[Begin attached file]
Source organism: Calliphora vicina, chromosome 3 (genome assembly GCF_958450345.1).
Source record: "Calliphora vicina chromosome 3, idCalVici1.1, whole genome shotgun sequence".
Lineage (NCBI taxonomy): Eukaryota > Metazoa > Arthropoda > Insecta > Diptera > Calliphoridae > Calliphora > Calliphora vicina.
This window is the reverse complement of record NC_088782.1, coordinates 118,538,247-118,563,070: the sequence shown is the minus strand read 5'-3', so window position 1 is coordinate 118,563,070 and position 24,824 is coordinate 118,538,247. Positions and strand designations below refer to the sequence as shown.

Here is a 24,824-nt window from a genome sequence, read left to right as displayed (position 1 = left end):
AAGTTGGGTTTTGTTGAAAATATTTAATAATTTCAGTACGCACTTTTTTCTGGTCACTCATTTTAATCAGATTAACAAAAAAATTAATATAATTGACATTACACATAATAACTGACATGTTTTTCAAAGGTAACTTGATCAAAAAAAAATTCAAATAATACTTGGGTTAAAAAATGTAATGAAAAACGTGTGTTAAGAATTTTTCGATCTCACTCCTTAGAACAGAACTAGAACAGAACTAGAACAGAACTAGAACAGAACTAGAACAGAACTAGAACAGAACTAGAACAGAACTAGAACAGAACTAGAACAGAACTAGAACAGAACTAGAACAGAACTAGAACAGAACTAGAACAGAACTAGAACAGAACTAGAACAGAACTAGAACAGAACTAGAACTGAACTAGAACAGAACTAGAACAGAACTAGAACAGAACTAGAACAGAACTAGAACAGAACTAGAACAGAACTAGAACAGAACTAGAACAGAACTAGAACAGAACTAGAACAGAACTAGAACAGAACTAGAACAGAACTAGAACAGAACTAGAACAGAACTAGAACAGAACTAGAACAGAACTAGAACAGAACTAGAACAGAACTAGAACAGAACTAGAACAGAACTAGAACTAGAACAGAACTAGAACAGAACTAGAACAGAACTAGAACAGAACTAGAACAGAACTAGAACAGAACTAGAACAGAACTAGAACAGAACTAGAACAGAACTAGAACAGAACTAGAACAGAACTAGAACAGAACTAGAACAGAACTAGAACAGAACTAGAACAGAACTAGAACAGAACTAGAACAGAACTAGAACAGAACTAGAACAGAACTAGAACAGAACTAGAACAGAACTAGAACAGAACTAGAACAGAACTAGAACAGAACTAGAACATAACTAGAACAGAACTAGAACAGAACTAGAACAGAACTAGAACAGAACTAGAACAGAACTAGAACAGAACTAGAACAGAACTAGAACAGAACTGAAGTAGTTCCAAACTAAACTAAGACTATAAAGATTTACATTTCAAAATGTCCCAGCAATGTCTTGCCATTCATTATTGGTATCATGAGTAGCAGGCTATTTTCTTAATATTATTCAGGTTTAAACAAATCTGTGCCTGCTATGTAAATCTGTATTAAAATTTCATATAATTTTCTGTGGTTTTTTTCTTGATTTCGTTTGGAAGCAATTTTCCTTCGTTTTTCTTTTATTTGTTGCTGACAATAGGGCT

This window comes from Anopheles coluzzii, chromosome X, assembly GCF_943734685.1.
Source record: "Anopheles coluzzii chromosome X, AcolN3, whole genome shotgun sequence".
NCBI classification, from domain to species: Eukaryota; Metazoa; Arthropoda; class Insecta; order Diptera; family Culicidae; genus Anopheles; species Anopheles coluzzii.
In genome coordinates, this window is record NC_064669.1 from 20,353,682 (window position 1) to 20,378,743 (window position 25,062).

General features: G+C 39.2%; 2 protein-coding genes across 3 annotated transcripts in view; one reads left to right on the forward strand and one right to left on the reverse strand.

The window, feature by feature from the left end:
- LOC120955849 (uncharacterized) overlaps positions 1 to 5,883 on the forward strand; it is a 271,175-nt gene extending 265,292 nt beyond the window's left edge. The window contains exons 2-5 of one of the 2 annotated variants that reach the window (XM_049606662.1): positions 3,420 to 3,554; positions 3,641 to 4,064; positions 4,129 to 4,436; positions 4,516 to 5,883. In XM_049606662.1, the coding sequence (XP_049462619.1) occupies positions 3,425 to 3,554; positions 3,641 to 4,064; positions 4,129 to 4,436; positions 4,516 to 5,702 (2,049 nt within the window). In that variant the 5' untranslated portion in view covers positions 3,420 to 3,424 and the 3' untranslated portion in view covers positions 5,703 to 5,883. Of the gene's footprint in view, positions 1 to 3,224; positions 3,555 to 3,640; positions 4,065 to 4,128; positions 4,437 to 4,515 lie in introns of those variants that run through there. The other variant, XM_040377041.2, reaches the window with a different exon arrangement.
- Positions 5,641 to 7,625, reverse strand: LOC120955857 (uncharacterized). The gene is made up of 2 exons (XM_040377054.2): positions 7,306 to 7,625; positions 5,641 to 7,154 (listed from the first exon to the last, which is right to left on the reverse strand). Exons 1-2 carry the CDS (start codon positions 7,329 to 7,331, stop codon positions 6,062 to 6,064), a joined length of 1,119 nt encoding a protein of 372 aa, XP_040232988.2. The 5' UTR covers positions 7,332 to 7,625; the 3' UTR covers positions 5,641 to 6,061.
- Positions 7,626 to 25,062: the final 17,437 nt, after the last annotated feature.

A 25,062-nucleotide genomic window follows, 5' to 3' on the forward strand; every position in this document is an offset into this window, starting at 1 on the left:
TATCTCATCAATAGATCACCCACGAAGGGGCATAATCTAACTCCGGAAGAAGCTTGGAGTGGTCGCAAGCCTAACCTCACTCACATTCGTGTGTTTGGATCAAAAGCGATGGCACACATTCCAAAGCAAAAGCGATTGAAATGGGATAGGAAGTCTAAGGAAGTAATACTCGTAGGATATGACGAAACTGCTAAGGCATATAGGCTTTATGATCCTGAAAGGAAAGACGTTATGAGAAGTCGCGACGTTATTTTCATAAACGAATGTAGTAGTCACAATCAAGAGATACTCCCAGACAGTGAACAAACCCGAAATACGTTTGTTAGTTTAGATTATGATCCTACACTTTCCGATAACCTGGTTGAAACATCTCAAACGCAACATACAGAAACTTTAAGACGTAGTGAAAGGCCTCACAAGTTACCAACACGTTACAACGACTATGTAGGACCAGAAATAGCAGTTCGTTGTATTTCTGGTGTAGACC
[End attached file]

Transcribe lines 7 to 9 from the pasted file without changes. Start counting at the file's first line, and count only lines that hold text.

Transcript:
This window comes from Anopheles coluzzii, chromosome X, assembly GCF_943734685.1.
Source record: "Anopheles coluzzii chromosome X, AcolN3, whole genome shotgun sequence".
NCBI classification, from domain to species: Eukaryota; Metazoa; Arthropoda; class Insecta; order Diptera; family Culicidae; genus Anopheles; species Anopheles coluzzii.